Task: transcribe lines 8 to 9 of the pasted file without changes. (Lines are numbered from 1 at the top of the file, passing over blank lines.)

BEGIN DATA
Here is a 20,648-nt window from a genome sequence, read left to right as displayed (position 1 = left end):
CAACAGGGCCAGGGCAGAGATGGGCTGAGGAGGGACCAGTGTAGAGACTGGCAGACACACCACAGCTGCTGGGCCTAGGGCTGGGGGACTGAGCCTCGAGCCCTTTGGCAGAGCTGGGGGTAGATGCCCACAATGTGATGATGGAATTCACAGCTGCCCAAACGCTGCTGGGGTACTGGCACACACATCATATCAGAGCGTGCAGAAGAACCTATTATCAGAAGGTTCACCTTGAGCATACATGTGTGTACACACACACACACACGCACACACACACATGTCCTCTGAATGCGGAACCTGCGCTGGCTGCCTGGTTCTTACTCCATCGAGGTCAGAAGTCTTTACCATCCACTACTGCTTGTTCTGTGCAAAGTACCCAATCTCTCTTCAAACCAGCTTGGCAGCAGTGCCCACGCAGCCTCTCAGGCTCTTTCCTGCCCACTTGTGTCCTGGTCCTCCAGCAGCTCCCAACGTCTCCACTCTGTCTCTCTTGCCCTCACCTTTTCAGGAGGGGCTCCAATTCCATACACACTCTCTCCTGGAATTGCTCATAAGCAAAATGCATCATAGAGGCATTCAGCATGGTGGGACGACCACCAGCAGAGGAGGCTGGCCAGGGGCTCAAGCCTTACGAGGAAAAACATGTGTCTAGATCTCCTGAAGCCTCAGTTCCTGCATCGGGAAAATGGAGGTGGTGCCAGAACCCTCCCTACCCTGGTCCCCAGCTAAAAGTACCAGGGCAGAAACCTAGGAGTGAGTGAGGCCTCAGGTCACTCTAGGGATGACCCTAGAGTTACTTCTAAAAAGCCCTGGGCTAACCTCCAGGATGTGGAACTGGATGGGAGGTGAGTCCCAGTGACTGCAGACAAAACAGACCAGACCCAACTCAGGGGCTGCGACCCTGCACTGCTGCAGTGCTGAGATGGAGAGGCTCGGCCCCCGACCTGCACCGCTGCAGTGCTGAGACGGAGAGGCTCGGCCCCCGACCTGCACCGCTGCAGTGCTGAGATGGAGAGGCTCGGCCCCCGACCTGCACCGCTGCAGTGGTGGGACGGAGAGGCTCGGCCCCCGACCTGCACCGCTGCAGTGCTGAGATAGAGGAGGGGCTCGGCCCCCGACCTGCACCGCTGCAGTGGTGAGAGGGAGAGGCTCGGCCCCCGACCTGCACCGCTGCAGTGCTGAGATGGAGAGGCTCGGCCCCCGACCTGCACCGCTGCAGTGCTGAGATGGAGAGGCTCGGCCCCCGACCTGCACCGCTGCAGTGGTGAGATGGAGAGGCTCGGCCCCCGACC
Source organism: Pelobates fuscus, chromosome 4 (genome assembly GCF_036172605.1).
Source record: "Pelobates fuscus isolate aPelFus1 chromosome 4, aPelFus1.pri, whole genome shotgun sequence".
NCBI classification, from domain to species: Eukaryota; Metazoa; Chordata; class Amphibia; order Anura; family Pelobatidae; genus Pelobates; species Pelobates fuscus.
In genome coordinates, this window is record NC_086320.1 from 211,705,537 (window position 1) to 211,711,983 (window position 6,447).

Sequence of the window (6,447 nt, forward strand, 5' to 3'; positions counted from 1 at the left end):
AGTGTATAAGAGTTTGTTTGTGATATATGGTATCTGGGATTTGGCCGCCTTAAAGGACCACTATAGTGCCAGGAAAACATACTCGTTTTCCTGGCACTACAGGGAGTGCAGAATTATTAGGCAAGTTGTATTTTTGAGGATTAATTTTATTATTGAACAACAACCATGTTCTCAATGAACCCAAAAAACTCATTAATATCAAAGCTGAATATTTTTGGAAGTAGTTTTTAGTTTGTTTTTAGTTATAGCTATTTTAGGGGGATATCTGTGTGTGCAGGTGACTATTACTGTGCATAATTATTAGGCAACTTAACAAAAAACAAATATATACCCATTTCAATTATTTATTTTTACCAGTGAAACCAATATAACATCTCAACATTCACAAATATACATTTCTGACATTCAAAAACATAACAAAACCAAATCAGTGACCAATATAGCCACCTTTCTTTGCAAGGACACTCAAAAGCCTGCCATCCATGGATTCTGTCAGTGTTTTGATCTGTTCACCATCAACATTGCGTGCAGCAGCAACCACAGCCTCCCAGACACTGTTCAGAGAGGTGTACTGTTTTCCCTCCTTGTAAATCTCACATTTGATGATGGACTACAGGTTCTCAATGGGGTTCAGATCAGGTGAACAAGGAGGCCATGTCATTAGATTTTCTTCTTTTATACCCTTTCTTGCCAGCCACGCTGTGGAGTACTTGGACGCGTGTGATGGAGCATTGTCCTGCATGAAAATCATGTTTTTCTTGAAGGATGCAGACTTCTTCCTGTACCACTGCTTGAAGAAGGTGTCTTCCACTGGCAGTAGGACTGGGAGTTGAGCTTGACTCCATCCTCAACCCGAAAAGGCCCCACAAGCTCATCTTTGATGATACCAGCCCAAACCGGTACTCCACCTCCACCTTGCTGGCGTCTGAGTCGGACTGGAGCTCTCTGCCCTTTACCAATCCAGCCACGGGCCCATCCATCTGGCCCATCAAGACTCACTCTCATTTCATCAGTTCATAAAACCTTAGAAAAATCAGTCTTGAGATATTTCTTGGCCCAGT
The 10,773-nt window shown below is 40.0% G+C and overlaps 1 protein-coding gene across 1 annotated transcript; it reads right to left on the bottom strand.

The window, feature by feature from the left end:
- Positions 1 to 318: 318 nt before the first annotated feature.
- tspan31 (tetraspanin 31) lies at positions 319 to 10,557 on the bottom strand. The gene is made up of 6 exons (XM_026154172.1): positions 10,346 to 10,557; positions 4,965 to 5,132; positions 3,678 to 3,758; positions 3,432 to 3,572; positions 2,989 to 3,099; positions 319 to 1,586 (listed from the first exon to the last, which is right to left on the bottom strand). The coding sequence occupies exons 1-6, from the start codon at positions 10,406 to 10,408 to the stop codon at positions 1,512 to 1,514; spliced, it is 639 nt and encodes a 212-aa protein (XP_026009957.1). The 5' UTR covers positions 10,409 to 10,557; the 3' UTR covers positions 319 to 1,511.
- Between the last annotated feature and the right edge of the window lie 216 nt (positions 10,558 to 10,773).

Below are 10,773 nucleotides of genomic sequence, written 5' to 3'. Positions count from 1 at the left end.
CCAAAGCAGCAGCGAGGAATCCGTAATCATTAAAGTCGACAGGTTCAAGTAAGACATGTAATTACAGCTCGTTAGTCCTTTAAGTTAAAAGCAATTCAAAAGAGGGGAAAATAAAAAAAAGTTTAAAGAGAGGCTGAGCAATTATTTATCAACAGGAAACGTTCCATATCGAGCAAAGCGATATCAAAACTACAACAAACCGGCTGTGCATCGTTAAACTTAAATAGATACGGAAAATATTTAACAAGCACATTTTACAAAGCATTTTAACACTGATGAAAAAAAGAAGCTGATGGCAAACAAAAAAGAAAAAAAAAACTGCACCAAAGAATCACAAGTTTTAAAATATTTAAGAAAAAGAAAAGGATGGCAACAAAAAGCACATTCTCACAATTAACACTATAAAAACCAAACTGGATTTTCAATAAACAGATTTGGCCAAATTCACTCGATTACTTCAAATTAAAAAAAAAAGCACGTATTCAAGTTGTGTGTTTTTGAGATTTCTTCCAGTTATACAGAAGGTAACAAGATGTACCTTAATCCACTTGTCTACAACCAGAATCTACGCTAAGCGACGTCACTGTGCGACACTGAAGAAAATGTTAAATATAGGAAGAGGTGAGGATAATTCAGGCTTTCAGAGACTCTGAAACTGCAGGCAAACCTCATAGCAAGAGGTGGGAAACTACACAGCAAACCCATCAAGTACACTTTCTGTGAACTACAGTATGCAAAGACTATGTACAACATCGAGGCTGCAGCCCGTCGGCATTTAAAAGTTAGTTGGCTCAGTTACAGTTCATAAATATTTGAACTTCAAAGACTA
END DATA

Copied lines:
AGTGTATAAGAGTTTGTTTGTGATATATGGTATCTGGGATTTGGCCGCCTTAAAGGACCACTATAGTGCCAGGAAAACATACTCGTTTTCCTGGCACTACAGGGAGTGCAGAATTATTAGGCAAGTTGTATTTTTGAGGATTAATTTTATTATTGAACAACAACCATGTTCTCAATGAACCCAAAAAACTCATTAATATCAAAGCTGAATATTTTTGGAAGTAGTTTTTAGTTTGTTTTTAGTTATAGCTATTTTAGGGGGATATCTGTGTGTGCAGGTGACTATTACTGTGCATAATTATTAGGCAACTTAACAAAAAACAAATATATACCCATTTCAATTATTTATTTTTACCAGTGAAACCAATATAACATCTCAACATTCACAAATATACATTTCTGACATTCAAAAACATAACAAAACCAAATCAGTGACCAATATAGCCACCTTTCTTTGCAAGGACACTCAAAAGCCTGCCATCCATGGATTCTGTCAGTGTTTTGATCTGTTCACCATCAACATTGCGTGCAGCAGCAACCACAGCCTCCCAGACACTGTTCAGAGAGGTGTACTGTTTTCCCTCCTTGTAAATCTCACATTTGATGATGGACTACAGGTTCTCAATGGGGTTCAGATCAGGTGAACAAGGAGGCCATGTCATTAGATTTTCTTCTTTTATACCCTTTCTTGCCAGCCACGCTGTGGAGTACTTGGACGCGTGTGATGGAGCATTGTCCTGCATGAAAATCATGTTTTTCTTGAAGGATGCAGACTTCTTCCTGTACCACTGCTTGAAGAAGGTGTCTTCCACTGGCAGTAGGACTGGGAGTTGAGCTTGACTCCATCCTCAACCCGAAAAGGCCCCACAAGCTCATCTTTGATGATACCAGCCCAAACCGGTACTCCACCTCCACCTTGCTGGCGTCTGAGTCGGACTGGAGCTCTCTGCCCTTTACCAATCCAGCCACGGGCCCATCCATCTGGCCCATCAAGACTCACTCTCATTTCATCAGTTCATAAAACCTTAGAAAAATCAGTCTTGAGATATTTCTTGGCCCAGT
The 10,773-nt window shown below is 40.0% G+C and overlaps 1 protein-coding gene across 1 annotated transcript; it reads right to left on the bottom strand.